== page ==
The jacket still looks almost new. I'm happy to report I've not suffered any snags, pulled stitches (the jacket is "quilted" and pulled stitches would ruin the looks) or stains. I'm surprised at this, as I hike a lot in piņon pine terrain and I, being the non-graceful person that I am, have had many close encounters with said pine trees. Getting pine sap off my clothes has become a challenge that, thankfully, I have not had to do with the Revelcloud jacket.

Since the jacket was starting to smell a bit - mostly from campfire smoke - I did, just this last week, wash the jacket as instructed and hung it to dry on a wooden hanger outside on a cloudy day. In our notorious windy, dry climate, the jacket dried within the hour and looks wonderful. I think I'll keep it!


1.) Light-weight and compact - easy to stow away until needed.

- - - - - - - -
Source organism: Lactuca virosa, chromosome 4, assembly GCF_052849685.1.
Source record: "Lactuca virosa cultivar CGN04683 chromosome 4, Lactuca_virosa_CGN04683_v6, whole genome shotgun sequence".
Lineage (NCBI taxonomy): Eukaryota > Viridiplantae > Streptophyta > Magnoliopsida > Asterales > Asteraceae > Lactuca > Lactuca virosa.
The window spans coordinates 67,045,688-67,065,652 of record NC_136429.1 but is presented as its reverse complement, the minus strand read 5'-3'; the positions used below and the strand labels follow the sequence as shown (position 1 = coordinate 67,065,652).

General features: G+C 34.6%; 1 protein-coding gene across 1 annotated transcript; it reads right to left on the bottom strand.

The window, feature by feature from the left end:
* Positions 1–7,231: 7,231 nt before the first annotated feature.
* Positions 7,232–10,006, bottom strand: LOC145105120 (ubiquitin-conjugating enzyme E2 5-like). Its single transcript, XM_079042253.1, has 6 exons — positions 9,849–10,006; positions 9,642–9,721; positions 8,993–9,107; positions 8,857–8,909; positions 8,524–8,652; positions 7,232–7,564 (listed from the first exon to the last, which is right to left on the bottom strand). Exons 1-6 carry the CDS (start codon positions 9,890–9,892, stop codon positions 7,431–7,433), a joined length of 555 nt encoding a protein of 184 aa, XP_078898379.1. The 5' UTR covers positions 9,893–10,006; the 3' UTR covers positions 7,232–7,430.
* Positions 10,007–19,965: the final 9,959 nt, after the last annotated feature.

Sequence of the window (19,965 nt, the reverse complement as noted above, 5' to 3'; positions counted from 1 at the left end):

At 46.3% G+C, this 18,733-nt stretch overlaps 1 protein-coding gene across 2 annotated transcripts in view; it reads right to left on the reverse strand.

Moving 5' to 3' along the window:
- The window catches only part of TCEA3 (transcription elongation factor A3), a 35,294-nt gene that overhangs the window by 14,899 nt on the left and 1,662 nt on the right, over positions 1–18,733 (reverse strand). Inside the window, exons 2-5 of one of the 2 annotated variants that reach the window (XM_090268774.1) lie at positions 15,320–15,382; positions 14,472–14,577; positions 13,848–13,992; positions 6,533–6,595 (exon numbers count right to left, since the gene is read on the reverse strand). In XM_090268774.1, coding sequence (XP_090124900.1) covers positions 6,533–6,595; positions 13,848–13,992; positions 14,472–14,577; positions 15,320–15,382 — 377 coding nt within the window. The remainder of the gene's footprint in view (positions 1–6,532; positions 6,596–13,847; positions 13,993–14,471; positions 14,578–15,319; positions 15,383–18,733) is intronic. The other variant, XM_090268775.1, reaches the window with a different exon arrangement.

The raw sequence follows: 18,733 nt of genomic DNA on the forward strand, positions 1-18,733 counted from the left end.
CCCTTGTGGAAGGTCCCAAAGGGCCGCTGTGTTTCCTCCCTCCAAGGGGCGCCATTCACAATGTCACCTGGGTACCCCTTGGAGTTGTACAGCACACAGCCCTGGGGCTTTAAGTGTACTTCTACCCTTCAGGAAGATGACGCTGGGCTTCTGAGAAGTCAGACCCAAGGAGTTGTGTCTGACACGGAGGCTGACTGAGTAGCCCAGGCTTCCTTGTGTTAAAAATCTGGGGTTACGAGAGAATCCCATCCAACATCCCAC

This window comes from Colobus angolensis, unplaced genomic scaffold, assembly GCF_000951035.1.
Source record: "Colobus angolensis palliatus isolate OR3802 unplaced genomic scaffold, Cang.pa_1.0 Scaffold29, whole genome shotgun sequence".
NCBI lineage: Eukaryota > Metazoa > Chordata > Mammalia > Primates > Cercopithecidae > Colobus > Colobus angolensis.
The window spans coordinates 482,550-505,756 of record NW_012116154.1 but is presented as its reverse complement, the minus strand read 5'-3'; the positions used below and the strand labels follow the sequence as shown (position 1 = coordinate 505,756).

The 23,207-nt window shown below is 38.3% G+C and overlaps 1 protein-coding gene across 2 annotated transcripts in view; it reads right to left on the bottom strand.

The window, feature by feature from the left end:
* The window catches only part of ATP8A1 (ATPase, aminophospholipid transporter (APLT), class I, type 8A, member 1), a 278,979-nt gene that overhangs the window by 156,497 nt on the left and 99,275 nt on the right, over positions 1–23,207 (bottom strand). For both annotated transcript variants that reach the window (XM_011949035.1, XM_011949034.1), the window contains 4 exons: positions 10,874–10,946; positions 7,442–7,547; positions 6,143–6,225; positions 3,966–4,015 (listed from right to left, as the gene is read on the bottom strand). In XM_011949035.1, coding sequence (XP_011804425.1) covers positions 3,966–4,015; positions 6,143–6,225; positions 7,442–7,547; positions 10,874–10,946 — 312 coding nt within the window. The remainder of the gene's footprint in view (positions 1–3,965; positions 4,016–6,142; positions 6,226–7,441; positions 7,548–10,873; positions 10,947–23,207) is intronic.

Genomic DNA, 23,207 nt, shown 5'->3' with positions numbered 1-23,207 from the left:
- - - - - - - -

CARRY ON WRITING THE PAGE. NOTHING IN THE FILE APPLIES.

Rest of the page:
2.) Really blocks the wind.
3.) Comfy to wear alone or with additional layers as needed.
4.) Sheds light precipitation.
5.) Seems to resist stains and snagging from errant vegetation.


1.) Absolutely, nothing that I can think of!


This concludes my Long Term Report. My sincere thanks to REI and for the opportunity to stay comfortably warm (though not TOO warm) and dry these last few months. Though it's getting warmer every day here in Colorado, I will continue to keep the Revelcloud handy for high mountain nights over the summer and will surely be wearing it a lot more in the fall and beyond.

Kathleen (Kathy) Waters

This report was created with the Report Writer Version 1.5 Copyright 2014. All rights reserved.